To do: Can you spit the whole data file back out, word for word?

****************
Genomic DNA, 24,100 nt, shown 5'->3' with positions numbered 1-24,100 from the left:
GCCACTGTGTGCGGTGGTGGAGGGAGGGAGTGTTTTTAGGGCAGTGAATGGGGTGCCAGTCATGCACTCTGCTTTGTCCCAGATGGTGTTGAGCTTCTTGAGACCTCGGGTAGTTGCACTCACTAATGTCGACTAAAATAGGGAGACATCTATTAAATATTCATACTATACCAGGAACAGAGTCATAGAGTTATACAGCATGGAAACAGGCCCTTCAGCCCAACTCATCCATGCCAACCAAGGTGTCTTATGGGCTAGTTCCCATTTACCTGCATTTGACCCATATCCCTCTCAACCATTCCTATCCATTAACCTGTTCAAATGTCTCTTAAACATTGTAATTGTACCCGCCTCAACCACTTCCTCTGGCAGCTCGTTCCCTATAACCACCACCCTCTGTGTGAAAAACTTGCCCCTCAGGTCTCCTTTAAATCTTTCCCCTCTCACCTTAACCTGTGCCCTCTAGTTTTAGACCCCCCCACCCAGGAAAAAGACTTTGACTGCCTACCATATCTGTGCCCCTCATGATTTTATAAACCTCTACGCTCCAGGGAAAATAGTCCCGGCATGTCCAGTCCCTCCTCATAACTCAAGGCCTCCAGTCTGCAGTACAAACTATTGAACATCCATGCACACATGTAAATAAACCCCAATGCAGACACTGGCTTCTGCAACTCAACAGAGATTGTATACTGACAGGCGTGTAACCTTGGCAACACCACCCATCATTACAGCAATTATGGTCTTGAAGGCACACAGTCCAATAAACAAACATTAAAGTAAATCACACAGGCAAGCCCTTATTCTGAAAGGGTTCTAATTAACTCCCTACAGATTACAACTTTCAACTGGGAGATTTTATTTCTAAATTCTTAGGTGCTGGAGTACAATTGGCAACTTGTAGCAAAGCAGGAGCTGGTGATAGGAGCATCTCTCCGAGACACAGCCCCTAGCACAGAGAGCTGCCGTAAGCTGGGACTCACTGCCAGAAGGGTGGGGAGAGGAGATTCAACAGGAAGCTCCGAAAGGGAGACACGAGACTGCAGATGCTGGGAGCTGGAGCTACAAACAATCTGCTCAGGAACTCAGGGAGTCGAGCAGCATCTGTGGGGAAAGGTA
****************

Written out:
Genomic DNA, 24,100 nt, shown 5'->3' with positions numbered 1-24,100 from the left:
GCCACTGTGTGCGGTGGTGGAGGGAGGGAGTGTTTTTAGGGCAGTGAATGGGGTGCCAGTCATGCACTCTGCTTTGTCCCAGATGGTGTTGAGCTTCTTGAGACCTCGGGTAGTTGCACTCACTAATGTCGACTAAAATAGGGAGACATCTATTAAATATTCATACTATACCAGGAACAGAGTCATAGAGTTATACAGCATGGAAACAGGCCCTTCAGCCCAACTCATCCATGCCAACCAAGGTGTCTTATGGGCTAGTTCCCATTTACCTGCATTTGACCCATATCCCTCTCAACCATTCCTATCCATTAACCTGTTCAAATGTCTCTTAAACATTGTAATTGTACCCGCCTCAACCACTTCCTCTGGCAGCTCGTTCCCTATAACCACCACCCTCTGTGTGAAAAACTTGCCCCTCAGGTCTCCTTTAAATCTTTCCCCTCTCACCTTAACCTGTGCCCTCTAGTTTTAGACCCCCCCACCCAGGAAAAAGACTTTGACTGCCTACCATATCTGTGCCCCTCATGATTTTATAAACCTCTACGCTCCAGGGAAAATAGTCCCGGCATGTCCAGTCCCTCCTCATAACTCAAGGCCTCCAGTCTGCAGTACAAACTATTGAACATCCATGCACACATGTAAATAAACCCCAATGCAGACACTGGCTTCTGCAACTCAACAGAGATTGTATACTGACAGGCGTGTAACCTTGGCAACACCACCCATCATTACAGCAATTATGGTCTTGAAGGCACACAGTCCAATAAACAAACATTAAAGTAAATCACACAGGCAAGCCCTTATTCTGAAAGGGTTCTAATTAACTCCCTACAGATTACAACTTTCAACTGGGAGATTTTATTTCTAAATTCTTAGGTGCTGGAGTACAATTGGCAACTTGTAGCAAAGCAGGAGCTGGTGATAGGAGCATCTCTCCGAGACACAGCCCCTAGCACAGAGAGCTGCCGTAAGCTGGGACTCACTGCCAGAAGGGTGGGGAGAGGAGATTCAACAGGAAGCTCCGAAAGGGAGACACGAGACTGCAGATGCTGGGAGCTGGAGCTACAAACAATCTGCTCAGGAACTCAGGGAGTCGAGCAGCATCTGTGGGGAAAGGTA